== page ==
There’s something inherently exciting about the collaboration, particularly when each protagonist has a well-known and established career. The idea of two individually interesting artists producing something new and unexpected together is more than enough to whet the appetite. i’ve been spending time with a comparitively recent example, teaming two names that are somewhat significant from my musical past. Player 1: Claudia Brücken, singer from 80s group Propaganda, whose slightly plummy voice could cut through all the surreal and industrial sounds the other band members could throw at her. Player 2: Paul Humphreys, non-singer from 80s group Orchestral Manoeuvres in the Dark, whose slightly corny melodies became roaringly popular as synthesisers took over mainstream pop. ’Tis an intriguing idea, two such luminaries teaming up, no? So the mind goes into overdrive, predicting what the emergent sound could be like: probably pop songs (OMD), but maybe with a twist in terms of structure (Propaganda); could be either soft and mellow (OMD) or hard and penetrating (Propaganda). Together they call themselves Onetwo, and i was sufficiently intrigued to spend time with their first album, Instead. Now, while i stick to what i said last time, about expectations being best when minimised, it’s difficult when you’re confronting two musicians whose music has meant something to you in the past. Admittedly, i was more of a Human League fan than OMD (possibly they sounded more ‘real’ and gritty, when OMD were all fun and larks – hmm, rather like what i said about The Cure a few days ago; probably it’s the Sheffield connection, which produced some remarkable acts in the late 70s/early 80s), but Propaganda i really, really liked. So hurl your abuse, i had expectations, and reasonably high ones, if i’m honest.
In trying to evaluate what i heard, i’m reminded of a very similar collaboration from – oh my god! – 15 years ago, when Andy McCluskey (the singer from OMD) teamed up with Karl Bartos, one of the original Kraftwerk underlings. The result was Elektrik Music, and i’m sure i wasn’t alone in being profoundly disappointed with the result; the album (Esperanto) didn’t know what it was trying to be, sounding like a collection of influences rather than speaking anything individual. This seems to be the very unfortunate situation with Onetwo as well; Instead is a strange hotch-potch, and the range of other artists that came to mind was an eclectic one. Kraftwerk is present in the album’s best song, “Kein Anschluß”, replete with opening telephone sounds (=”Sex Object”) and vocoder chords (=”Trans Europe Express”), with a quasi-Ralf Hütter delivery thrown in for good measure – it’s a pretty great song, though; “Sequential”, “Cloud Nine” and “A Vision In The Sky” are pure Dubstar, and “Home (Tonight)” reminded me of Leonard Cohen‘s “First We Take Manhatten” (i think Claudia Brücken could tackle his songs pretty convincingly). Perhaps the most striking (but not the best) song is a re-working of Pink Floyd‘s “Have A Cigar”, a surprising choice. i like the idea of this more than its execution; the lyrics need to be recycled at intervals, as their comment on the pop music “machine” is as relevant today as it was in 1977. i don’t have any issue with them turning it into a piece of electronica (genre alert! genre alert!), but the way they perform it is quite strange, with synth chords blaring out to punctuate certain key moments. i think the effect is intended to be exciting, but to me it just sounds odd; nonetheless, Claudia sounds wonderful. The remainder of the songs are just boring; too often, the same short chord progression is repeated ad nauseam, and while “Sequential” is good enough not to be dragged down by this, “The Theory Of Everything (Part 2)” can’t survive it, which is a shame, as it’s potentially a really good song. Throughout, i have to say, the production is superb; through headphones, it’s often a real treat for the ears. It’s just disappointing that there’s little evidence (yet) of an authentic voice.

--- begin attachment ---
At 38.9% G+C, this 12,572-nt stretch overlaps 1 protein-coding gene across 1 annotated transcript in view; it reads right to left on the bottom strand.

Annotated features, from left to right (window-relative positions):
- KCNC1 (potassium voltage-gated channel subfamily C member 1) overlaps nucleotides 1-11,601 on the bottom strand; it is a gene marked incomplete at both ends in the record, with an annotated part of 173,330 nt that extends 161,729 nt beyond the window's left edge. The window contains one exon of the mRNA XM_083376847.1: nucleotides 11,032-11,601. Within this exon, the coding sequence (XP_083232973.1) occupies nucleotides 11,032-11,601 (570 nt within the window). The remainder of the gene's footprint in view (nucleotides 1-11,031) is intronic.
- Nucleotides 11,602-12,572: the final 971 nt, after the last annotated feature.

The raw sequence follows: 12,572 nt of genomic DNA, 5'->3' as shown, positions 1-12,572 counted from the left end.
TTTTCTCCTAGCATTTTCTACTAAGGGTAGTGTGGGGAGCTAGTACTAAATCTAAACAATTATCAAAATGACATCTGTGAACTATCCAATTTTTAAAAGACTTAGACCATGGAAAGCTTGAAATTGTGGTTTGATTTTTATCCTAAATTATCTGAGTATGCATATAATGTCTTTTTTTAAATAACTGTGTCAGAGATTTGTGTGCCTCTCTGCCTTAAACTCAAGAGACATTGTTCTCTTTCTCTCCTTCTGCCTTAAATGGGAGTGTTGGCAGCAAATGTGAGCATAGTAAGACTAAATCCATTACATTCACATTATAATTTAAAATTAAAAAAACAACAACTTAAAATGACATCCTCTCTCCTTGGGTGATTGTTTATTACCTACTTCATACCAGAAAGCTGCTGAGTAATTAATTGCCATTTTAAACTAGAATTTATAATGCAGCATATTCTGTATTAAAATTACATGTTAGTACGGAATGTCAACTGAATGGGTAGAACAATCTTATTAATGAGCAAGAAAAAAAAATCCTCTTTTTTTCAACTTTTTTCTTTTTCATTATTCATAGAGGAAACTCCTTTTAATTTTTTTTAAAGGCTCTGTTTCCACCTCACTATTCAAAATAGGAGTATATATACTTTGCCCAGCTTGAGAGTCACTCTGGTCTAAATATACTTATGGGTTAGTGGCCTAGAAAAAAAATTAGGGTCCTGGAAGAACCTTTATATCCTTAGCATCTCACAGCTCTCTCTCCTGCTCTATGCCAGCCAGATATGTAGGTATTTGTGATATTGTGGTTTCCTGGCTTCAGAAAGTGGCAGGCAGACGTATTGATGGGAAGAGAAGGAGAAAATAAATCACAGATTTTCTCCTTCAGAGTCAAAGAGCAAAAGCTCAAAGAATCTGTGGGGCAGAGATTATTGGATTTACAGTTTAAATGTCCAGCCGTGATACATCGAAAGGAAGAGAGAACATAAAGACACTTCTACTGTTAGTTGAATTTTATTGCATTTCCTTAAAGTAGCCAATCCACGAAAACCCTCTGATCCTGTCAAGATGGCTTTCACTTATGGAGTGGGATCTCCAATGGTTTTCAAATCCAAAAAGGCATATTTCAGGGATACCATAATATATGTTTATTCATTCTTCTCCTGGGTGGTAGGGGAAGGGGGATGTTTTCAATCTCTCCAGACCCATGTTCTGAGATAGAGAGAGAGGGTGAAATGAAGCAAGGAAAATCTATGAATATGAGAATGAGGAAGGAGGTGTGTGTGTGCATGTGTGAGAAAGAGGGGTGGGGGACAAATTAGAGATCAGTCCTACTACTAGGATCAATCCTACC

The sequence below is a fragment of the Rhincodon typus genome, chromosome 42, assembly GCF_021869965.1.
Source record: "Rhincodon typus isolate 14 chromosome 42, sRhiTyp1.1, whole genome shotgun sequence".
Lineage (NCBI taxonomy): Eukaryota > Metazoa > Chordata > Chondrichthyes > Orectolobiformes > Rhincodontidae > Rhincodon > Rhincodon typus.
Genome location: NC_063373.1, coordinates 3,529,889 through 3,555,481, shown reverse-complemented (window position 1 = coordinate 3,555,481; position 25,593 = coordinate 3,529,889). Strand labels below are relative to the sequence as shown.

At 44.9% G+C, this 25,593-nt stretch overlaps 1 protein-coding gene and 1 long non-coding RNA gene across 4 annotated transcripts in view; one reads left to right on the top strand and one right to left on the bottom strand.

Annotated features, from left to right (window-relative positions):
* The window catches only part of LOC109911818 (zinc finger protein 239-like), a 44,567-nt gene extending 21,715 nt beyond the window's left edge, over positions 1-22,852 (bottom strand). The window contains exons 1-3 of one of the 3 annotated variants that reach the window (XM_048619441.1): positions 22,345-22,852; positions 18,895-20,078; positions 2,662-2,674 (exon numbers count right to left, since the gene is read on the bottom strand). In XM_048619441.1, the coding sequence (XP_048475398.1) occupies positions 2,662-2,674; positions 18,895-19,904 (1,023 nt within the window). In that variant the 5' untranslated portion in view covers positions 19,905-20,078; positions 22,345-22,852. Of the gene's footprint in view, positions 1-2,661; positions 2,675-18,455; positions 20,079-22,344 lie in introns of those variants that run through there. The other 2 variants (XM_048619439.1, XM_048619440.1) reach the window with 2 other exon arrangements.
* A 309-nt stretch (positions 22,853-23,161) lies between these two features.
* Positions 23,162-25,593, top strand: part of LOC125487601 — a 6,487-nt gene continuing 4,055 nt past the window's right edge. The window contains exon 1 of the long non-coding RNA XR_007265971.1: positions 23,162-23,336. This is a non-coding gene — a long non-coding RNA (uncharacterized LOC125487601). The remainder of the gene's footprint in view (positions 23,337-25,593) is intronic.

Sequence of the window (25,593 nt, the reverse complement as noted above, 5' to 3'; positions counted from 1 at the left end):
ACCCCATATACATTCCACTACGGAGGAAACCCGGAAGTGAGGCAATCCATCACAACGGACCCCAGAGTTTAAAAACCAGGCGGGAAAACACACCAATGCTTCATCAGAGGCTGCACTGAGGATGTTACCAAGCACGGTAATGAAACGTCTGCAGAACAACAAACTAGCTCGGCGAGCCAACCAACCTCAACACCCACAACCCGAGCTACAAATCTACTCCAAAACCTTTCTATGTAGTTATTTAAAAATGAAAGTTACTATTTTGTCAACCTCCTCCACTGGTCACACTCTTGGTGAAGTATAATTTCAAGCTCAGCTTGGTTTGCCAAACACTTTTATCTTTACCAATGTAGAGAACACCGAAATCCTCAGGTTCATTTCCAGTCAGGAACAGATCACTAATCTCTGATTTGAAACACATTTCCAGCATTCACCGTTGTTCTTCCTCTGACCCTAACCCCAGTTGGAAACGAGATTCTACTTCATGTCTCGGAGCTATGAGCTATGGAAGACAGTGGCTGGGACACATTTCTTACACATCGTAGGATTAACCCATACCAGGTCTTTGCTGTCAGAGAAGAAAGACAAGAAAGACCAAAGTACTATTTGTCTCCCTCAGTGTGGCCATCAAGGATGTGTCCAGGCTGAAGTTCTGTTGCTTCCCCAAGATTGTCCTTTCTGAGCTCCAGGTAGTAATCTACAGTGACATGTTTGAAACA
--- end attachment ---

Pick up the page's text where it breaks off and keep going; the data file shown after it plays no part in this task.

postscript Propaganda’s best song – and, in my opinion, one of the best songs of all time, with which i spent a huge number of hours during my early teenage years – is “Dr. Mabuse”; few songs can rival that one….